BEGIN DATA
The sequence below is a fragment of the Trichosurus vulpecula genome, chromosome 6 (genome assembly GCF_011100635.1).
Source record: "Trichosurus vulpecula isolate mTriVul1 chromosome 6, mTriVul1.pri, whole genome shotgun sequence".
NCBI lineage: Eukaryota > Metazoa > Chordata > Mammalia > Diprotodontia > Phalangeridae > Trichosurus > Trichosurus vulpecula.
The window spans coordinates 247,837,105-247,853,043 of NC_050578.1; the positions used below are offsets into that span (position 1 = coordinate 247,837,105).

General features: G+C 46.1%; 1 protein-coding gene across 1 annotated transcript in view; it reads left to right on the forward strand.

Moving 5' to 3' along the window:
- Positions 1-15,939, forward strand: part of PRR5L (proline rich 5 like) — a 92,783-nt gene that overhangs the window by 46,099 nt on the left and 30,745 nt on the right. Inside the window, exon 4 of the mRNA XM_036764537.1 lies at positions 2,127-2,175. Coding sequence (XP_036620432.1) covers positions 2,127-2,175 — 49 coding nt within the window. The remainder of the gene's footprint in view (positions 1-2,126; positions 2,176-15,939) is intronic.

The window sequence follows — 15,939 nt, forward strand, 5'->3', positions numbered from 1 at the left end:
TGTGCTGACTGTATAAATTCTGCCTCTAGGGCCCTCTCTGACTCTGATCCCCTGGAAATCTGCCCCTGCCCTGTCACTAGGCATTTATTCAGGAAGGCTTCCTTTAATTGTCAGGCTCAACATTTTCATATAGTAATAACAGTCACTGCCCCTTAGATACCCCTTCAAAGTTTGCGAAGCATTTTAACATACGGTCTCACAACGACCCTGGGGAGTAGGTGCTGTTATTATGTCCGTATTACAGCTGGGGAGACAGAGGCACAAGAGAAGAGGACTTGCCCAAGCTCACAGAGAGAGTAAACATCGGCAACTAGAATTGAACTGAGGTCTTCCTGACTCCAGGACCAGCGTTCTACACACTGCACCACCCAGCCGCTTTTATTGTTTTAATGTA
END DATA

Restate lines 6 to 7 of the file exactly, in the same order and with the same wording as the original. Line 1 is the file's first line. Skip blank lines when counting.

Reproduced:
Moving 5' to 3' along the window:
- Positions 1-15,939, forward strand: part of PRR5L (proline rich 5 like) — a 92,783-nt gene that overhangs the window by 46,099 nt on the left and 30,745 nt on the right. Inside the window, exon 4 of the mRNA XM_036764537.1 lies at positions 2,127-2,175. Coding sequence (XP_036620432.1) covers positions 2,127-2,175 — 49 coding nt within the window. The remainder of the gene's footprint in view (positions 1-2,126; positions 2,176-15,939) is intronic.